UN inspectors vow to continue visit to Russian-held nuclear plant

UN inspectors vow ‘we’re not stopping’ and set off towards nuclear power plant despite Russian mortar strikes on surrounding town this morning

  • Team are pressing ahead with their journey to the nuclear plant despite strikes
  • Town’s mayor confirmed that Energodar had come under attack since dawn
  • Grossi and his team plan to spend a few days at the plant and report back 

UN inspectors have pressed on with their visit to an occupied Ukrainian nuclear power plant despite Russian mortar strikes on a surrounding town this morning. 

International Atomic Energy Agency (IAEA) director general Rafel Grossi said: ‘We are aware of the current situation. There has been military activity, including this morning, several minutes ago… but we are not stopping.’ 

Ukraine accused Russia of carrying out the attacks on Energodar, the town a two-hour drive from the nuclear power plant Zaporizhzhia, ahead of the visit by UN inspectors.

Despite the shelling, Grossi’s 14-member team is expected to arrive at the Zaporizhzhia nuclear plant later today after they left at 8.15am (0515 GMT).

Speaking to reporters, International Atomic Energy Agency (IAEA) director general Rafel Grossi said that despite the shelling in Energodar, the team would press ahead and make their journey to Zaporizhzhia nuclear plant to inspect it. Pictured: Members of the IAEA leave the city of Zaporizhzhia to go to the nuclear plant 

Ukraine had accused Russia of the attacks on Energodar ahead of the UN’s visit to Zaphorizhzia. Pictured: The UN convoy leaves the city to go to the nuclear plant today 

Grossi was defiant before the convoy left, saying that the team has an important mission to accomplish and will press ahead with it. Pictured: The Zaporizhzhia Nuclear Power Plant 

Before they left, Grossi said:  ‘We know there is a grey area where the last line of Ukrainian defence and the first line of the Russian occupying forces begins, where the risks are significant.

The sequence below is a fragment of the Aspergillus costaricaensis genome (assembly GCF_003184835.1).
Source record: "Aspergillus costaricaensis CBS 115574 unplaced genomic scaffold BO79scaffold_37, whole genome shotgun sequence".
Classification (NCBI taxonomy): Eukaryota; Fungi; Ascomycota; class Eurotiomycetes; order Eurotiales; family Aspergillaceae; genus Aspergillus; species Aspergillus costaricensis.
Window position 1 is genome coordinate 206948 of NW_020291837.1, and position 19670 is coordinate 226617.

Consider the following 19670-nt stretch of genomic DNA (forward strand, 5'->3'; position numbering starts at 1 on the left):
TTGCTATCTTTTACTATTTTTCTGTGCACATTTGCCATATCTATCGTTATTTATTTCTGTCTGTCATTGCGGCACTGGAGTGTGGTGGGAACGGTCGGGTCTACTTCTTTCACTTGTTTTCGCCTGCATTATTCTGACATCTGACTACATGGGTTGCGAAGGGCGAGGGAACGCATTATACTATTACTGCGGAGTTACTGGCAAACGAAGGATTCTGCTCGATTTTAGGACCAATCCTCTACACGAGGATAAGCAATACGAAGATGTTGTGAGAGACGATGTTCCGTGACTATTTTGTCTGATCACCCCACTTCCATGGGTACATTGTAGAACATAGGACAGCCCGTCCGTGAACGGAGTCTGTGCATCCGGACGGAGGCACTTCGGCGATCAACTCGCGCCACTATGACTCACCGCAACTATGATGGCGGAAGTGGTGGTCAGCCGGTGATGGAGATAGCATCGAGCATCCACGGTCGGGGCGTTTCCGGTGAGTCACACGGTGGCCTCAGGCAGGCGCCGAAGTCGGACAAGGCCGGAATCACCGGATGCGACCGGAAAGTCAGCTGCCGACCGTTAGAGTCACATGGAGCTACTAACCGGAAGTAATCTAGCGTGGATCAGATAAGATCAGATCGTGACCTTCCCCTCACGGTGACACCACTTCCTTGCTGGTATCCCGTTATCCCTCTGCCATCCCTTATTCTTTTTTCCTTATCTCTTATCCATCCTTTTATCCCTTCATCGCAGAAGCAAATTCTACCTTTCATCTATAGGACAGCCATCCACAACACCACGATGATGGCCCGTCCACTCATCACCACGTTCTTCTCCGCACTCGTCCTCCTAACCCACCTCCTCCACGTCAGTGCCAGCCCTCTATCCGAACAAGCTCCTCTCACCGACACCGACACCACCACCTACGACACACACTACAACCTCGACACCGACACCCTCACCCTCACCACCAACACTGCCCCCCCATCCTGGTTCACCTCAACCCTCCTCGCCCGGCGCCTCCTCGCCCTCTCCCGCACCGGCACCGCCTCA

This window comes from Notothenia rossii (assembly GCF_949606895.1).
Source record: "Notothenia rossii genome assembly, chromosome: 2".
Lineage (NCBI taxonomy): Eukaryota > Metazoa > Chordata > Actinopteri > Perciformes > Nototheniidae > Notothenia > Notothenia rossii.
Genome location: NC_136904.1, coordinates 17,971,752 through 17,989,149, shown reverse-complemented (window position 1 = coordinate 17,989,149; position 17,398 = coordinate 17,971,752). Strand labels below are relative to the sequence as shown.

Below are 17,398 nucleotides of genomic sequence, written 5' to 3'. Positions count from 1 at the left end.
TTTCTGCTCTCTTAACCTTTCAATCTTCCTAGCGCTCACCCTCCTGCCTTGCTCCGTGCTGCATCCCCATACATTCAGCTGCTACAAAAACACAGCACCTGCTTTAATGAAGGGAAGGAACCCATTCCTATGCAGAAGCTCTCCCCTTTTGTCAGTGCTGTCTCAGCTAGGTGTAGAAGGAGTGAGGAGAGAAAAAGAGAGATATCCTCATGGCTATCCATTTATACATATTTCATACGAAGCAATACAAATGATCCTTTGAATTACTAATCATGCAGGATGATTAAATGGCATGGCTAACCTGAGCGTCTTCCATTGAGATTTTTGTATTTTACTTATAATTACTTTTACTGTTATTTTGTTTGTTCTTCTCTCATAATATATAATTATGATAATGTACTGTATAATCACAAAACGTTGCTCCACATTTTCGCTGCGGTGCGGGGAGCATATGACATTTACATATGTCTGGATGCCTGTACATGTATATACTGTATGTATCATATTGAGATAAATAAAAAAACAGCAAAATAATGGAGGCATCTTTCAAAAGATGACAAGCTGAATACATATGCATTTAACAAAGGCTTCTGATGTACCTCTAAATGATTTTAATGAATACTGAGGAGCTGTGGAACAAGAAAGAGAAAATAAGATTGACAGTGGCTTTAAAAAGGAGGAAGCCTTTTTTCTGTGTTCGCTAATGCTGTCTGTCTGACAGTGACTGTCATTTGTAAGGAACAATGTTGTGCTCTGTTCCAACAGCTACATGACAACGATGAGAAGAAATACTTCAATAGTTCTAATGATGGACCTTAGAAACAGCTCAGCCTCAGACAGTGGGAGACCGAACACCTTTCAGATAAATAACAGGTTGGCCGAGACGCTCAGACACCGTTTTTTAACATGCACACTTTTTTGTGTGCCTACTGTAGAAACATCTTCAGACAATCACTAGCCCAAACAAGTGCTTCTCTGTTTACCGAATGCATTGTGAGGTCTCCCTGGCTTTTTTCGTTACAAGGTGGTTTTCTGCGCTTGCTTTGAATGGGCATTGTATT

‘I believe we have to proceed with this. We have a very important mission to accomplish.’

‘My mission is… to prevent a nuclear accident and preserve the largest nuclear power plant in Europe.

‘We are preparing for the real work,’ he said. ‘We are going to try to establish a permanent presence for the agency.’

Energodar’s mayor Dmytro Orlov had confirmed the attacks, posting images of the damage on Telegram. Pictured: Local administration headquarters damaged by shelling in Energodar 

Mr Orlov said that Russian troops had used mortars, automatic weapons and rockets to shell Energodar. Pictured: A damaged building after the shelling in Energodar

Dmytro Orlov, the town’s mayor, confirmed that Energodar, which is on the south side of the Dnipro River, had come under attack since dawn.  

He said that Russian troops had ‘shelled Energodar with mortars and used automatic weapons and rockets.’

The mayor posted photographs of the damage on Telegram, with smoke plumes emerging from damaged buildings.  

Orlov added: ‘We demand that Russia stops its provocations and gives the IAEA access to this Ukrainian nuclear installation’.

The mayor had pleaded for Russia to stop shelling Energodar and to allow the UN members to go to Zaporizhzhia. Pictured: Workers reconstruct the facade of the local administration headquarters damaged by recent shelling in Energodar 

One of the two operational reactors at Zaporizhzia was also shut down in response to the shelling. Pictured: The Zaporizhzia Nuclear Power Plant 

Also in response to the shelling, one of the two operational reactors at Zaporizhzhia nuclear plant was shut down, according to operator Energoatom.

Taking to Telegram, the company wrote: ‘As a result of another mortar shelling by Russian … forces at the site of the Zaporizhzhia nuclear power plant, the emergency protection was activated and the operational fifth power unit was shut down.’

And it added: ‘Power unit No.6 continues to work in the energy system of Ukraine’ and is supplying electricity for the power plant’s own needs.’ 

Grossi yesterday said that he and the inspectors plan to spend ‘a few days’ at the Zaporizhzhia plant following months of intense negotiations and said they would report back afterwards, adding that he hoped to establish a permanent mission in Ukraine to monitor the site.

The Zaporizhzhia plant lies on the front line between Russian and Ukrainian forces, and the area has been shelled repeatedly in recent days, with the two sides accusing each other of conducting the military strikes.

The nuclear power plant is Russian held. Ukraine has accused Russia of deploying soldiers and storing ammunition there. Pictured: A screen grab from a surveillance camera of a flare landing at the nuclear power plant during shelling in March

The plant has been occupied by Russian troops and operated by Ukrainian workers since March. Ukraine has accused Russia of deploying hundreds of soldiers and storing ammunition there.

‘We are going to a war zone,’ Grossi said. ‘We are going to occupied territory. And this requires explicit guarantees from not only from the Russians, but also from the Republic of Ukraine. We have been able to secure that… So now we are moving.’

Grossi said that one of the priorities of their mission would be to speak to the Ukrainian workers at the plant over concerns for their safety.

‘That’s one of the most important things I want to do and I will do it,’ Grossi said.

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